Talking Points

Do you know what DACA means? Having a hard time explaining what a Sanctuary City is? Here are some talking points around immigration and refugee issues.


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DACA (Deferred Action for Childhood Arrivals)

4th Amendment Cities (AKA Santuary Cities)

What is a refugee? What is an Asylum seeker?

How does the US government decide how many refugees to admit?

How are refugees admitted into the country?

Why are refugees and immigrants good for Philadelphia?

Common Myths about Immigration 

Talking points about HIAS Pennsylvania 





DACA (Deferred Action for Childhood Arrivals)

What is DACA (Deferred Action for Childhood Arrivals)?

After the failure of immigration reform, President Obama created a policy calling for deferred action for certain undocumented young people who came to the US as children (aka “Dreamers”)

What is deferred action?

At the Department of Homeland Security’s discretion, certain individuals can be granted deferred action which allows them to remain in the U.S. without fear of prosecution for immigration law violations. Eligible individuals who came to the US as a child, are in school, and have not committed any crime, are given deferred action as well as the ability to apply for  employment authorization. However, a DACA recipient, unless eligible for other reasons, is not eligible for lawful permanent residence/citizenship, and DACA status can be revoked at any time.

What can change?

President Trump has come out against DACA, although he has recently softened his stance. Because DACA was created through an Executive Order rather than signed into law, so that is why it can be ended at any time, although courts have ruled against taking it away from those who have it.

What would permanently recinding DACA for those who have it do?

 According to the Immigrant Legal Resource Center, if DACA recipients were kicked out of the workforce, it could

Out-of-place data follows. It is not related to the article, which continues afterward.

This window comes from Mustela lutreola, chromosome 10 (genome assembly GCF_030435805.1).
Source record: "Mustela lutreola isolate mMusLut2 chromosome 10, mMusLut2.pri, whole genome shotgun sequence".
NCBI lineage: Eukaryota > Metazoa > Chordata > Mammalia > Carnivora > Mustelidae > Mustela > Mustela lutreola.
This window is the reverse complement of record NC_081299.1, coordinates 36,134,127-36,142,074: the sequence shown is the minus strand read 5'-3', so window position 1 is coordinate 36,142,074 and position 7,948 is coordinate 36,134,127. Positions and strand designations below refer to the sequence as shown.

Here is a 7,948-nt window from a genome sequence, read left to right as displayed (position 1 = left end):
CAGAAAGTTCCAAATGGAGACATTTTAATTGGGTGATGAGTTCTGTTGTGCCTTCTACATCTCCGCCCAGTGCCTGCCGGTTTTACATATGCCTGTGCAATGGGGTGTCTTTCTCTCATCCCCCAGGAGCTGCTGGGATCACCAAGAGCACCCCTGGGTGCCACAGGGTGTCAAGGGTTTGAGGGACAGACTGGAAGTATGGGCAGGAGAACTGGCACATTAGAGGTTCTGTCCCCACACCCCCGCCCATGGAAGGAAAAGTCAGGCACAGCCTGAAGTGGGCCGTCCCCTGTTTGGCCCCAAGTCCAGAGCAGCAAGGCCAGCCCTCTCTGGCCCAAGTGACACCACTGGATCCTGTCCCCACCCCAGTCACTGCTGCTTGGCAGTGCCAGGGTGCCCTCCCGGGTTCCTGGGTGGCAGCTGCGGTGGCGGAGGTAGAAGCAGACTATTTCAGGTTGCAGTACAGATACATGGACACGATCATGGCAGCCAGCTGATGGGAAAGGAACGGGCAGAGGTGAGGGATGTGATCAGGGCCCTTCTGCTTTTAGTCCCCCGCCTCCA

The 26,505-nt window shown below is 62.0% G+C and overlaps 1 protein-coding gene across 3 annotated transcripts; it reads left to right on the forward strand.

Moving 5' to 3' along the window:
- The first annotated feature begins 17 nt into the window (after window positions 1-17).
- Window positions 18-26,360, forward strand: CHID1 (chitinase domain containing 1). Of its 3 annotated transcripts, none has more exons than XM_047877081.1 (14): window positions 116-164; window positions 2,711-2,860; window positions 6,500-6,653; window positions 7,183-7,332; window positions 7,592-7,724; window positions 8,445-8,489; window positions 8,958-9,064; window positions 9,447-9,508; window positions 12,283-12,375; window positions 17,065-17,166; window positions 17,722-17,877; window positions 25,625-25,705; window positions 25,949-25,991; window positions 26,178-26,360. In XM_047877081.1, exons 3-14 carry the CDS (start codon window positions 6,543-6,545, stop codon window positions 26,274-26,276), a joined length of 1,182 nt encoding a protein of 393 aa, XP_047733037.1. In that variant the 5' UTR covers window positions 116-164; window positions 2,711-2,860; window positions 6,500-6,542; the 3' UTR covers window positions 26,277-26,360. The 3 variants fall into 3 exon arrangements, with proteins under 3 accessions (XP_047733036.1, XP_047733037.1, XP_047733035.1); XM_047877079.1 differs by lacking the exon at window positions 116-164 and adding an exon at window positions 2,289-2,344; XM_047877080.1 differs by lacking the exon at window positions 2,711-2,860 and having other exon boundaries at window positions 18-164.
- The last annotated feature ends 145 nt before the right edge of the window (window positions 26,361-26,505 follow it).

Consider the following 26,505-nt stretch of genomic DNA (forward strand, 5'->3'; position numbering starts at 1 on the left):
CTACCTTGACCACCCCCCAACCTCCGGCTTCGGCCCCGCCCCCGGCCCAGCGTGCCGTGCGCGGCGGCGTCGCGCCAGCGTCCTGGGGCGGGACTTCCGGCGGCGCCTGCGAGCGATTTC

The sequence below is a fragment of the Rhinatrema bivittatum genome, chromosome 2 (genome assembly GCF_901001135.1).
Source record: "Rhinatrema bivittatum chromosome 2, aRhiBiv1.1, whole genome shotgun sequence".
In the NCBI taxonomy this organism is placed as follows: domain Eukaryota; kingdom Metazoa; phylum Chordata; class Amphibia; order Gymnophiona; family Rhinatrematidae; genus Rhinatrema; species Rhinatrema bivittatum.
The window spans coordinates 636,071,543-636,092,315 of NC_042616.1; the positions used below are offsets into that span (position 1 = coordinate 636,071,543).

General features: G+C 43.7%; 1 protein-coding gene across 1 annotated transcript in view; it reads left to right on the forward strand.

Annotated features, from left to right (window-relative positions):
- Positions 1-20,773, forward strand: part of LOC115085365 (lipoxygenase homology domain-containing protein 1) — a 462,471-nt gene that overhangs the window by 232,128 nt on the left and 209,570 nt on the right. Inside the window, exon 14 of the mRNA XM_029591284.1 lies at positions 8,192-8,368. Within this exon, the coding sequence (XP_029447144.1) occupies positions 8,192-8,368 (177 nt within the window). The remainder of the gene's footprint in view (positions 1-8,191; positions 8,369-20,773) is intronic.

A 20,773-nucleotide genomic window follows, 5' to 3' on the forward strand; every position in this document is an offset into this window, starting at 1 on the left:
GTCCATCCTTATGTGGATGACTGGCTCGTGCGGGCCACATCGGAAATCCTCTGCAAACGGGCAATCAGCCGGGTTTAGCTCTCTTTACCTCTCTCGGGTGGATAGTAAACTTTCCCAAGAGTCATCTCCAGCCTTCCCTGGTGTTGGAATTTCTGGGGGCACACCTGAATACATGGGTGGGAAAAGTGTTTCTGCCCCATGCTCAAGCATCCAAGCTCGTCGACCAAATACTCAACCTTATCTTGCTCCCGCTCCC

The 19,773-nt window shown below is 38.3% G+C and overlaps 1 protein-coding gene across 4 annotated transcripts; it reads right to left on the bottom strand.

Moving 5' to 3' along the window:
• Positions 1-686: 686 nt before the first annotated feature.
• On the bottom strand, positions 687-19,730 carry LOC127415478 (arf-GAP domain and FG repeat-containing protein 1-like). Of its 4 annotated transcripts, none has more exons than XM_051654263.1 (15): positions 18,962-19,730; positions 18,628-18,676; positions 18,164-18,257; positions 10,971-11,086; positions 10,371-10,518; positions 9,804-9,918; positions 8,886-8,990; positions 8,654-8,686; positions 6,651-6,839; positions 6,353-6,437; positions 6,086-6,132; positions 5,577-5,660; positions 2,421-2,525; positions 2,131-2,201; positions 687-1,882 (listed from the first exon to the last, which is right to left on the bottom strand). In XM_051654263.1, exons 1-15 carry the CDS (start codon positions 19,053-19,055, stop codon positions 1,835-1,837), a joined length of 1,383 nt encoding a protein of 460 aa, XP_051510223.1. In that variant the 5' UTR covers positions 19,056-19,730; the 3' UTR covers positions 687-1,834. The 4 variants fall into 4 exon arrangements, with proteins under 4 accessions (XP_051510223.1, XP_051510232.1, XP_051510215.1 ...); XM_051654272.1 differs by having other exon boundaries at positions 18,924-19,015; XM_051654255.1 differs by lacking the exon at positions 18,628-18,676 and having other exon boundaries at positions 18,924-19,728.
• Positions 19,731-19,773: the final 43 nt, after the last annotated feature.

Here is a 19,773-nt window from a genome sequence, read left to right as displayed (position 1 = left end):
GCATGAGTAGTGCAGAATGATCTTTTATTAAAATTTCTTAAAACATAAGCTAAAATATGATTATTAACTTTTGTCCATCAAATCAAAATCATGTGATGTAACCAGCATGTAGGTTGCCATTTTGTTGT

• cause employers and business to incur turnover costs of $3.4 billion
  • reduce tax contributions by $24.6 billion
  • wipe away $433.4 billion from the US gross domestic product over a decade.



4th Amendment Cities (AKA Sanctuary Cities)

"The right of the people to be secure in their persons, houses, papers, and effects, against unreasonable searches and seizures."

What is a 4th Amendment City?

4th Amendment Cities uphold the core notion enshrined in our Constitution that the government cannot detain someone without following established rules and procedures.  Towns and cities who have adopted 4th amendment city policies uphold the very best about our country because they will not detain an individual without a warrant from the court signed by a judge.

Immigration and Customs Enforcement (ICE) is a federal law enforcement agency that, among other duties, enforces US immigration law. ICE asks local police departments to “cooperate” by detaining individuals without providing a warrant. 4th Amendment City police will detain individuals for whom ICE has a warrant (including those convicted of a violent felony) but will not detain individuals without evidence that detention is warranted and proper.

Why does ICE ask police to hold individuals?

ICE issues detainers in order to gain custody of undocumented individuals to start deportation proceedings. It is using local police to do their work for them.

Does that mean that dangerous individuals will be released to the streets?

No, any law enforcement officer, local or federal, who seeks to detain someone who they believe is dangerous can get a warrant to detain that person.

Why become a 4th Amendment City?